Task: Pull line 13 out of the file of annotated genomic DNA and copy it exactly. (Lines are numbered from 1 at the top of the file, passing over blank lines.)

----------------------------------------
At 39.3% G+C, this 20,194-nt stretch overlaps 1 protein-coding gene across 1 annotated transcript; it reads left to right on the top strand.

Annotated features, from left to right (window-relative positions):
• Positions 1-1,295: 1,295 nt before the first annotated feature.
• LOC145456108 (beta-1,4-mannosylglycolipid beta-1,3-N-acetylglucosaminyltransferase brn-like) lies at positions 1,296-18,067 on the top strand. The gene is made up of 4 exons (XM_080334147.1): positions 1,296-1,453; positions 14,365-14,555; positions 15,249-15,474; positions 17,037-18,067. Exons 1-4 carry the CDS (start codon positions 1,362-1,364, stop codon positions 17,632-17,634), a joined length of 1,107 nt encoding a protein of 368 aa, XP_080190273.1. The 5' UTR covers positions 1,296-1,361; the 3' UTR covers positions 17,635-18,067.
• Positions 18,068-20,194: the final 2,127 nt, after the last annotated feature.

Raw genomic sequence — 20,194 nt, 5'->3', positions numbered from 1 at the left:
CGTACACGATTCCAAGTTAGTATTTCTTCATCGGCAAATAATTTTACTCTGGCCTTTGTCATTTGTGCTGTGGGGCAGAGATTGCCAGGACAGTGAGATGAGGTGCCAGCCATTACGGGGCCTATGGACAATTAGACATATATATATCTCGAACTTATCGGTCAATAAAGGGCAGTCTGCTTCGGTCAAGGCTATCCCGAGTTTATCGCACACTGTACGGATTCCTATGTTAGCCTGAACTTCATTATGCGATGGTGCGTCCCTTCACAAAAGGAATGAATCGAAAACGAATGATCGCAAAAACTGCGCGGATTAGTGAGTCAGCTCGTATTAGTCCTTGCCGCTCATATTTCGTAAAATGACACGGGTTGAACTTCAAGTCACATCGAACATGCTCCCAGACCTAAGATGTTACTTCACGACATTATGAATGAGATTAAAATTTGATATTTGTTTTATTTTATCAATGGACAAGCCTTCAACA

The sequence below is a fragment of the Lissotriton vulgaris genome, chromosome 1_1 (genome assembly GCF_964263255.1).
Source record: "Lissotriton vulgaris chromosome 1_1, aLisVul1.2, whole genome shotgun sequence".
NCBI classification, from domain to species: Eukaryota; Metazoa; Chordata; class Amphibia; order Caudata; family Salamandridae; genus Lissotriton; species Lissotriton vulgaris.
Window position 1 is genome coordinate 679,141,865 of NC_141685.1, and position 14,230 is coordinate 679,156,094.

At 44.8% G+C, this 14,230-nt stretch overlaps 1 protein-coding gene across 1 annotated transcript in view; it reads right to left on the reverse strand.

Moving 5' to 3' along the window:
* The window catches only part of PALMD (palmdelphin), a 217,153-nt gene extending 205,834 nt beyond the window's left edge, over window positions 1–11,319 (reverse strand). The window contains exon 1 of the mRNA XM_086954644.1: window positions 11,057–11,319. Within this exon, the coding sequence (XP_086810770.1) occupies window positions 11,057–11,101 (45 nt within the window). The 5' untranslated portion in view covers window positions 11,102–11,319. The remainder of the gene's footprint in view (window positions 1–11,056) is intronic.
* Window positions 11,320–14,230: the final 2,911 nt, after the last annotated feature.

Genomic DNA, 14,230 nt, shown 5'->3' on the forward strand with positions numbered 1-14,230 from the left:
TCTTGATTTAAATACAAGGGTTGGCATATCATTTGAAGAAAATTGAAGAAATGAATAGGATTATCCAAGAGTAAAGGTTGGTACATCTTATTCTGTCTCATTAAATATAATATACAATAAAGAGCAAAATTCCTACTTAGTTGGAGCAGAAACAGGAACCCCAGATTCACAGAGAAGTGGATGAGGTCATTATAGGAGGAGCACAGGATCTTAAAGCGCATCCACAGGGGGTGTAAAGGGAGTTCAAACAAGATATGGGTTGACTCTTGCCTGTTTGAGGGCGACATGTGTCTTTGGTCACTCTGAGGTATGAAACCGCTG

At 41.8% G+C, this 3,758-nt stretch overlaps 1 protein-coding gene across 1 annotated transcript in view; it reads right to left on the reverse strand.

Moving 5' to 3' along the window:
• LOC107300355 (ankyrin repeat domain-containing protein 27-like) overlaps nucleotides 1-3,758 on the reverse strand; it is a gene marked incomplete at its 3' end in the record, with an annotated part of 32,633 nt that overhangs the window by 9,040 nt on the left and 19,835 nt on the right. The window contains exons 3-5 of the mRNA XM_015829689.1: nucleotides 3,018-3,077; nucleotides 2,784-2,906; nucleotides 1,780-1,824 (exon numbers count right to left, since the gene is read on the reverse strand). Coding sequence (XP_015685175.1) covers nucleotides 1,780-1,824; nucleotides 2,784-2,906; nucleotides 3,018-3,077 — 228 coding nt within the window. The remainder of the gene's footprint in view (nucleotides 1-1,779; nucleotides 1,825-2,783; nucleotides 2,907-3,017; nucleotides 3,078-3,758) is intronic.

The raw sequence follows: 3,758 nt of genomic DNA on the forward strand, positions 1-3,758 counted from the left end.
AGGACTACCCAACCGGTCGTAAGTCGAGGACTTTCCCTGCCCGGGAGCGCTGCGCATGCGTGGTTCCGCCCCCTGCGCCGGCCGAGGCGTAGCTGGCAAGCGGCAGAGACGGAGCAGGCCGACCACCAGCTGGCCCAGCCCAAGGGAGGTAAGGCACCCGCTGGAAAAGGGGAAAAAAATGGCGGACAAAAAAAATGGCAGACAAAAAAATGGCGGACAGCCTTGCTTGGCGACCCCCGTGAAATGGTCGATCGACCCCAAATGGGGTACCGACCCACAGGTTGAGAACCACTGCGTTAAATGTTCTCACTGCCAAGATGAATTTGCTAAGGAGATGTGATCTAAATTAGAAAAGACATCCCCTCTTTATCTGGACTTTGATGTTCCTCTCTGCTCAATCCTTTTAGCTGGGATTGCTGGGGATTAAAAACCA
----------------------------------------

Moving 5' to 3' along the window: